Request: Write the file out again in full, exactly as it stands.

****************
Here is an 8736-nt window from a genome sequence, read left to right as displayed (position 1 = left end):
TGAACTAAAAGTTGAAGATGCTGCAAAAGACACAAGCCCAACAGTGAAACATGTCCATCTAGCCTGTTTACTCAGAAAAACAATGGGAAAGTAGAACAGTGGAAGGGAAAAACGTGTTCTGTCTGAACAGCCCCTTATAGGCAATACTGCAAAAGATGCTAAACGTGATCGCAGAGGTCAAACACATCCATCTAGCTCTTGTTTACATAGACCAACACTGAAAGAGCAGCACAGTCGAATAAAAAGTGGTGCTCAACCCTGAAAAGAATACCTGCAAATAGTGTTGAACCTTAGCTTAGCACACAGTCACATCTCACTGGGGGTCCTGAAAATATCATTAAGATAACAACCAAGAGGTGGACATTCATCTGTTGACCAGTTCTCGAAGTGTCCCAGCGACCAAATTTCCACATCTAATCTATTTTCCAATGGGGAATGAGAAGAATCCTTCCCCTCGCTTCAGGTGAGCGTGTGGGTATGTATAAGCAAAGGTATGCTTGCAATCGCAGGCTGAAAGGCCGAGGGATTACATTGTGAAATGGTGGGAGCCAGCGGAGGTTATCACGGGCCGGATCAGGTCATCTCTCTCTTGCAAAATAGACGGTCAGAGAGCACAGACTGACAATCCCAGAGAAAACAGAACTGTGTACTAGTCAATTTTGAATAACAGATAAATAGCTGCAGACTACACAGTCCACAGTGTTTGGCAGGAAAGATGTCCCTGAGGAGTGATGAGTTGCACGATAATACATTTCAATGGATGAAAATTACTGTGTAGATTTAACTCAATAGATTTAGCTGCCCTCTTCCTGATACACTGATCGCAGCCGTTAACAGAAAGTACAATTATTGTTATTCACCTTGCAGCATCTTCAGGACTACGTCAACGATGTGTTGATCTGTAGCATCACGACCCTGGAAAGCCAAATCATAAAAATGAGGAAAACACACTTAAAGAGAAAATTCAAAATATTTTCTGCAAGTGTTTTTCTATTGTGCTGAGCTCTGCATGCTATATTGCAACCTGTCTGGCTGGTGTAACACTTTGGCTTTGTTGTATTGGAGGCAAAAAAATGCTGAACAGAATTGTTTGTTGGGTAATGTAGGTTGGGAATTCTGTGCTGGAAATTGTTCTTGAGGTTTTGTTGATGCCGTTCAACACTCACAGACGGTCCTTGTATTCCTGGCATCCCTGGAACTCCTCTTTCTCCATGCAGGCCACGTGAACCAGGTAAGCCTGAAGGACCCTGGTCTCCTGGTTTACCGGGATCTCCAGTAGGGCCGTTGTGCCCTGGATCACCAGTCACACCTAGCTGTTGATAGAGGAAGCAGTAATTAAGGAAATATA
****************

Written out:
Here is an 8736-nt window from a genome sequence, read left to right as displayed (position 1 = left end):
TGAACTAAAAGTTGAAGATGCTGCAAAAGACACAAGCCCAACAGTGAAACATGTCCATCTAGCCTGTTTACTCAGAAAAACAATGGGAAAGTAGAACAGTGGAAGGGAAAAACGTGTTCTGTCTGAACAGCCCCTTATAGGCAATACTGCAAAAGATGCTAAACGTGATCGCAGAGGTCAAACACATCCATCTAGCTCTTGTTTACATAGACCAACACTGAAAGAGCAGCACAGTCGAATAAAAAGTGGTGCTCAACCCTGAAAAGAATACCTGCAAATAGTGTTGAACCTTAGCTTAGCACACAGTCACATCTCACTGGGGGTCCTGAAAATATCATTAAGATAACAACCAAGAGGTGGACATTCATCTGTTGACCAGTTCTCGAAGTGTCCCAGCGACCAAATTTCCACATCTAATCTATTTTCCAATGGGGAATGAGAAGAATCCTTCCCCTCGCTTCAGGTGAGCGTGTGGGTATGTATAAGCAAAGGTATGCTTGCAATCGCAGGCTGAAAGGCCGAGGGATTACATTGTGAAATGGTGGGAGCCAGCGGAGGTTATCACGGGCCGGATCAGGTCATCTCTCTCTTGCAAAATAGACGGTCAGAGAGCACAGACTGACAATCCCAGAGAAAACAGAACTGTGTACTAGTCAATTTTGAATAACAGATAAATAGCTGCAGACTACACAGTCCACAGTGTTTGGCAGGAAAGATGTCCCTGAGGAGTGATGAGTTGCACGATAATACATTTCAATGGATGAAAATTACTGTGTAGATTTAACTCAATAGATTTAGCTGCCCTCTTCCTGATACACTGATCGCAGCCGTTAACAGAAAGTACAATTATTGTTATTCACCTTGCAGCATCTTCAGGACTACGTCAACGATGTGTTGATCTGTAGCATCACGACCCTGGAAAGCCAAATCATAAAAATGAGGAAAACACACTTAAAGAGAAAATTCAAAATATTTTCTGCAAGTGTTTTTCTATTGTGCTGAGCTCTGCATGCTATATTGCAACCTGTCTGGCTGGTGTAACACTTTGGCTTTGTTGTATTGGAGGCAAAAAAATGCTGAACAGAATTGTTTGTTGGGTAATGTAGGTTGGGAATTCTGTGCTGGAAATTGTTCTTGAGGTTTTGTTGATGCCGTTCAACACTCACAGACGGTCCTTGTATTCCTGGCATCCCTGGAACTCCTCTTTCTCCATGCAGGCCACGTGAACCAGGTAAGCCTGAAGGACCCTGGTCTCCTGGTTTACCGGGATCTCCAGTAGGGCCGTTGTGCCCTGGATCACCAGTCACACCTAGCTGTTGATAGAGGAAGCAGTAATTAAGGAAATATA